Socially responsible investing, otherwise known as impact or Environmental, Social, Governance (ESG) investing, has been a hot topic in the news and a rapidly growing area of focus, especially among millennials who are about to receive the largest intergenerational transfer of wealth in history. Over the next few years approximately 30 trillion dollars in inheritance money will move from baby boomers to millennials and Gen X’ers. At a time when environmental sustainability, gender equity, racial justice, and many other issues are drivers for where younger generations choose to spend their money, it seems that what was once a fad, is now becoming as essential measurement of investors’ portfolios.
I asked one of my mentors, David Maurice Sharpe, financial educator and author of The Thriving Artist, what he thought about the ESG investing trend. He agreed, saying, “ESG awareness in investing is certainly in the headlines these days and is exploding in popularity. An interesting twist is that this is providing a pathway into saving and investing for people who otherwise might shun participating in the stock & bond markets. As you know, the primary audience for my financial literacy talks is artists and other freelancers, who are often environmentally and socially aware. Being able to direct their investments towards companies, mutual funds and ETFs that promote the values they themselves have enables them to feel good about investing. This, in turn, helps them to build a financial wellness plan that promotes rather than works against their core beliefs. It’s a way for them to make a difference while helping their own financial security.”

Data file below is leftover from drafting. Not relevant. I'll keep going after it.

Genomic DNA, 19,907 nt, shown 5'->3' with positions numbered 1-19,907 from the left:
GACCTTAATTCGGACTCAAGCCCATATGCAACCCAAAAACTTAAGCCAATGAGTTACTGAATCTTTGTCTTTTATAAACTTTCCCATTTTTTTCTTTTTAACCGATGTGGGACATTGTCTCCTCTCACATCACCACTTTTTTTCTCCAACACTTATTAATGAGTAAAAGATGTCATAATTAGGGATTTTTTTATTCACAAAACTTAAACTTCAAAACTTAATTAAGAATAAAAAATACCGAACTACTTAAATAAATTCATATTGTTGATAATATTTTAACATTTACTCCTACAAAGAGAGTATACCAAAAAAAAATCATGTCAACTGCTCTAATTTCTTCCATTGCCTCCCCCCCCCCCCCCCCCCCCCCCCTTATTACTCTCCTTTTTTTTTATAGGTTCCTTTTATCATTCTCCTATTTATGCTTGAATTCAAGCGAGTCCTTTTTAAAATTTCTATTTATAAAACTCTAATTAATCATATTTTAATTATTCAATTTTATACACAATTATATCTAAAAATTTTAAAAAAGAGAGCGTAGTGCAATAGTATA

David reminds his students in his workshops that along with their shares of a company, comes the ability to cast a proxy vote. Anytime the shareholders are asked their opinion, their ownership allows them to vote in the direction that aligns with their values. If one is investing in a company where ESG related issues come up, a shareholder can cast a vote toward addressing those concerns, potentially improving the company’s impact on the world.
I think the answer is clear. Aligning with an investor’s values is becoming just as critical as aligning with their tolerance for risk. Measuring the impact of a portfolio will soon be an expected part of the conversation between clients and advisors, and its one that can’t be ignored.